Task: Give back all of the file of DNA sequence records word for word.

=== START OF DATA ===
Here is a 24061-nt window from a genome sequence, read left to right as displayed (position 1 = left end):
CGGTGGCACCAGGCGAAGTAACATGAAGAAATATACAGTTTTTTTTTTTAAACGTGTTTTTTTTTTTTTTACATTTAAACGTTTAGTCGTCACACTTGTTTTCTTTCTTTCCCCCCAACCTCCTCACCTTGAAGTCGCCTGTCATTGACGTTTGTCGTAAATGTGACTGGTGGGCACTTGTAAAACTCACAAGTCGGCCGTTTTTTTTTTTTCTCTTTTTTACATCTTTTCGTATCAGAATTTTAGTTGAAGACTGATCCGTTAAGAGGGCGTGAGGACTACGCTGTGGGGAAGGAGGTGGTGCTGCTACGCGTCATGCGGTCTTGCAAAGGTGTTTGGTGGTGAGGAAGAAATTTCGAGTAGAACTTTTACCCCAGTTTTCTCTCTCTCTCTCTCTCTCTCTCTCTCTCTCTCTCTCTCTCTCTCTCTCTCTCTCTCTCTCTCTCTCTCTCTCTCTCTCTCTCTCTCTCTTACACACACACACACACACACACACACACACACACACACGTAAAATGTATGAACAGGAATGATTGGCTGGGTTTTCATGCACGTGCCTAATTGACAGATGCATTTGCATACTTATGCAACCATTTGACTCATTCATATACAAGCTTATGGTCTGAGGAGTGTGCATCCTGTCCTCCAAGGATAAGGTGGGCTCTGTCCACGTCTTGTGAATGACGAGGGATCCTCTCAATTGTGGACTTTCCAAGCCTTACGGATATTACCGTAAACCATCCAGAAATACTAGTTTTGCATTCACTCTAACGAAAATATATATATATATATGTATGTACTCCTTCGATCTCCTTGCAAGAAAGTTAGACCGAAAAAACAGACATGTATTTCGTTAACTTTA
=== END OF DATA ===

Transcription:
Here is a 24061-nt window from a genome sequence, read left to right as displayed (position 1 = left end):
CGGTGGCACCAGGCGAAGTAACATGAAGAAATATACAGTTTTTTTTTTTAAACGTGTTTTTTTTTTTTTTACATTTAAACGTTTAGTCGTCACACTTGTTTTCTTTCTTTCCCCCCAACCTCCTCACCTTGAAGTCGCCTGTCATTGACGTTTGTCGTAAATGTGACTGGTGGGCACTTGTAAAACTCACAAGTCGGCCGTTTTTTTTTTTTCTCTTTTTTACATCTTTTCGTATCAGAATTTTAGTTGAAGACTGATCCGTTAAGAGGGCGTGAGGACTACGCTGTGGGGAAGGAGGTGGTGCTGCTACGCGTCATGCGGTCTTGCAAAGGTGTTTGGTGGTGAGGAAGAAATTTCGAGTAGAACTTTTACCCCAGTTTTCTCTCTCTCTCTCTCTCTCTCTCTCTCTCTCTCTCTCTCTCTCTCTCTCTCTCTCTCTCTCTCTCTCTCTCTCTCTCTCTCTCTCTCTCTTACACACACACACACACACACACACACACACACACACACGTAAAATGTATGAACAGGAATGATTGGCTGGGTTTTCATGCACGTGCCTAATTGACAGATGCATTTGCATACTTATGCAACCATTTGACTCATTCATATACAAGCTTATGGTCTGAGGAGTGTGCATCCTGTCCTCCAAGGATAAGGTGGGCTCTGTCCACGTCTTGTGAATGACGAGGGATCCTCTCAATTGTGGACTTTCCAAGCCTTACGGATATTACCGTAAACCATCCAGAAATACTAGTTTTGCATTCACTCTAACGAAAATATATATATATATATGTATGTACTCCTTCGATCTCCTTGCAAGAAAGTTAGACCGAAAAAACAGACATGTATTTCGTTAACTTTA